In many ways, Rio Rancho is leading the way on broadband, but the state still has a long way to go in providing access.
“When you look at the options that Rio Rancho has, I think we have more options for connectivity than anywhere else in the state,” Mayor Gregg Hull said during a recent presentation on broadband hosted by the Rio Rancho Regional Chamber of Commerce. “So we’re very a very fortunate community that we looked at these infrastructure needs very early on.”
“One of the things that I’ve worked on throughout my three terms as mayor is connectivity, whether that’s infrastructure with the roads, bringing the community together … all of that connectivity that brings the community together. It can’t be as seamless as you need it to be without great broadband, without great internet access,” Hull added.
And while there’s plenty of options either in the community or coming to the community, it’s not the case throughout the state, said Drew Lovelace, acting director of Connect New Mexico, an organization with the mission of achieving affordable broadband solutions for New Mexicans. “”Whether you’re in government, whether you’re in the private sector, every part of our lives seems to have a touching point to broadband,” he said. “If we want to make sure New Mexico does not get left behind, we need to make sure we have high-speed broadband to every part of the state.”
However, there are challenges. There is a large percentage of unserved and underserved areas in the state. “We have 24 high-cost areas across the state. I think only Alaska has more,” Lovelace said. “That is the challenge that we face. We have 70,000 locations across [the state] that are unserved that we have to get to.”
“The ironic thing is, we have 2 million people in the state, and we’re the fifth-largest state in land mass,” said Jerry Schalow, president and CEO of the chamber. “That is a whole lot of cable that has to be rolled out.”
It’s not just a challenge of getting to all the locations, either. Funding is an issue as well. While Lovelace said his organization has pulled in about $780 million in federal funding and $170 million in state funding, “we’re looking at a a $2.1 billion gap,” he said, saying this will not only be a multi-year, but a multi-decade project.
Lovelace said he’s asking for $250 million in the next legislative session to rebuild the Connect New Mexico fund. “We’re just going to chip away at it because $2.1 billion is about one-fifth of the entire state’s budget. We’re going to chip away year after year,” he said.
The Inflation Reduction Act is also bringing money to the state, he said, calling it a “generational investment.” However, that presents additional challenges in manpower. With all 50 states and six territories getting funds at the same time, it will be hard to import workers. “In the past, we might have a project and we can borrow a crew from Texas or Colorado if we didn’t have the skill here. We’re not going to have that opportunity because it’s all happening at the same time,” he said.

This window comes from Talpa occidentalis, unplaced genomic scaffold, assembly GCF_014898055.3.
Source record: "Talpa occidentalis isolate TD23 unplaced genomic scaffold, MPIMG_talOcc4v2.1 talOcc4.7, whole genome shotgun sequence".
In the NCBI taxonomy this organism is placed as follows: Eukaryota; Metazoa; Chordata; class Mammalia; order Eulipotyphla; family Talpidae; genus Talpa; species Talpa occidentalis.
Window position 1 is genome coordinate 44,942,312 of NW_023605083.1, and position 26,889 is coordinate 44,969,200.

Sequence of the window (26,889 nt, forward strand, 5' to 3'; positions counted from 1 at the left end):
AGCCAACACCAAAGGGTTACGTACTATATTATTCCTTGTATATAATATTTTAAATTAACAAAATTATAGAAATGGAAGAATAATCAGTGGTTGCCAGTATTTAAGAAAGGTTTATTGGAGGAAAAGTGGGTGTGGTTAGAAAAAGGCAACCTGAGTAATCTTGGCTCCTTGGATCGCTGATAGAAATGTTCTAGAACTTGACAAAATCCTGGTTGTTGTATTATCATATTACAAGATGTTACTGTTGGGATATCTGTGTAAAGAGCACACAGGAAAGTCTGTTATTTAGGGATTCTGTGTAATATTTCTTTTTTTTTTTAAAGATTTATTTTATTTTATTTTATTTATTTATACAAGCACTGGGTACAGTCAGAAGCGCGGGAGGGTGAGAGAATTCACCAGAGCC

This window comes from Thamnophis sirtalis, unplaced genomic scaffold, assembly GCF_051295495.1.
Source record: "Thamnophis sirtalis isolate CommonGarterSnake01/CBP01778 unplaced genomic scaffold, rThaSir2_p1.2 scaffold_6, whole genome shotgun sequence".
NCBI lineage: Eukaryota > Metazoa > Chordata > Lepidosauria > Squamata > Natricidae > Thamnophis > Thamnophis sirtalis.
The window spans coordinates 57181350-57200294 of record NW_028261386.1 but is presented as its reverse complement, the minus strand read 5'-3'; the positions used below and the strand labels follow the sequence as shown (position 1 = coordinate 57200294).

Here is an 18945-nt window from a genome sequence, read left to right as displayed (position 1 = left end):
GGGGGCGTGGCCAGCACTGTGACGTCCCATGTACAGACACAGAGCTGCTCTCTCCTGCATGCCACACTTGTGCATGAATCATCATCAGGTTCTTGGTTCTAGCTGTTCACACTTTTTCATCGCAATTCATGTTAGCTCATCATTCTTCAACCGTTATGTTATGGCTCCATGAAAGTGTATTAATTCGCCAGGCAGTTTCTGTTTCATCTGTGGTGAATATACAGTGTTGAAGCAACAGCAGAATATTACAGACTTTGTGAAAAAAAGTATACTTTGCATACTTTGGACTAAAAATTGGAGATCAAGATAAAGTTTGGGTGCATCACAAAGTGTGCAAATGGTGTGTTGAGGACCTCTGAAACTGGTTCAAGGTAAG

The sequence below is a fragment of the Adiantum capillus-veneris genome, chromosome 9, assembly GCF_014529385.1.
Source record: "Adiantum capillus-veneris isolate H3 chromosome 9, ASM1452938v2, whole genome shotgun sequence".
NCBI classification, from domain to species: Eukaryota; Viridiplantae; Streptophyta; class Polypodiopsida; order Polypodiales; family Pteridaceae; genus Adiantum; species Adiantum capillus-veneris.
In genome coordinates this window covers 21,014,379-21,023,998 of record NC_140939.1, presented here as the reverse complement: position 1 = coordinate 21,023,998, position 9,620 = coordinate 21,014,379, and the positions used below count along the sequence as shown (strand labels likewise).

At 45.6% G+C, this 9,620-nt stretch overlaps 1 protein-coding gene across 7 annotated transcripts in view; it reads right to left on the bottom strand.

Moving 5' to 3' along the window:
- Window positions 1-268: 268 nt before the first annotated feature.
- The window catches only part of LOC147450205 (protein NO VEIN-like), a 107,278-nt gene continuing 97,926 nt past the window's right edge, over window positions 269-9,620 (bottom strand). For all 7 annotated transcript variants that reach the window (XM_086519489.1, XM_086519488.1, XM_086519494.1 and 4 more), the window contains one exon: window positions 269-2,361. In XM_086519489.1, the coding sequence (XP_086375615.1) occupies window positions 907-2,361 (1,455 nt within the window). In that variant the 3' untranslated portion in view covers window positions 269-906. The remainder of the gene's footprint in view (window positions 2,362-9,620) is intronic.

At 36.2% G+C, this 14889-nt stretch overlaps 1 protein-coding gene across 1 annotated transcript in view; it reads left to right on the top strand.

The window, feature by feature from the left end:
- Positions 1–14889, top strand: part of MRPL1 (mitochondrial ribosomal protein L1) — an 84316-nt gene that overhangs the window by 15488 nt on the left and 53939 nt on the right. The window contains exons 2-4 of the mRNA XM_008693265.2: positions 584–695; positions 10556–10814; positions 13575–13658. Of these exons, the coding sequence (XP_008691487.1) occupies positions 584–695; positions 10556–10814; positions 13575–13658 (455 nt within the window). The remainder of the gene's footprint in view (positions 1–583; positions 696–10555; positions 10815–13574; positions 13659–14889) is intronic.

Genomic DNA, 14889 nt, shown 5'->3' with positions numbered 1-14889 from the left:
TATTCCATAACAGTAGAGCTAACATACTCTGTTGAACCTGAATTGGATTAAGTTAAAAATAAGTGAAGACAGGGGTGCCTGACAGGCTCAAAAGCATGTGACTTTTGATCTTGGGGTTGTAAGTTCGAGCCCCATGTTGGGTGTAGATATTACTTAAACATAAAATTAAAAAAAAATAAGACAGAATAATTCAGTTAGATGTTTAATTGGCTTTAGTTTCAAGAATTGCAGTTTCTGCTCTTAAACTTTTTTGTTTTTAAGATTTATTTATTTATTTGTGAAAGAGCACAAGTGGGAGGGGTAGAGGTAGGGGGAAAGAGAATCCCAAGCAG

“But we also have a major supply chain issue of our own on talent for things like surveyors and drafters,” Lovelace added. “These are regulated, licensed positions that require years of training.
“This is going to be everybody on board,” he said. “If we don’t do this, we don’t figure it out, we’re going to miss the boat on this and the business opportunities are going to be still in Texas or Colorado. This is the time to leverage it.”
“We raise some of the smartest kids in the world right here in New Mexico, and then we export them because the opportunities aren’t here,” Hull said. “I do appreciate that the focus is going to be on the unserved communities throughout New Mexico because as you bring more service throughout the state, we will start importing more professions, and we can reverse the tide and the flow of all of the exporting of talent.”
However, he’s also looking at the opportunity at the local level and bringing Rio Rancho to a smart city status. “Optimizing all these things from a smart city standpoint is going to require faster and faster speeds and more and more demand on a system,” he said.
“In order to keep up with the citizen demand and the consumer demand, we have to keep up with the technology today,” Hull added. “So I’m very proud of the steps that are being taken in Rio Rancho to make sure that we are the most technologically advanced city that we can possibly be.”
“Internet is no longer a luxury,” Schalow said. “It’s a necessity for economic growth in our region.”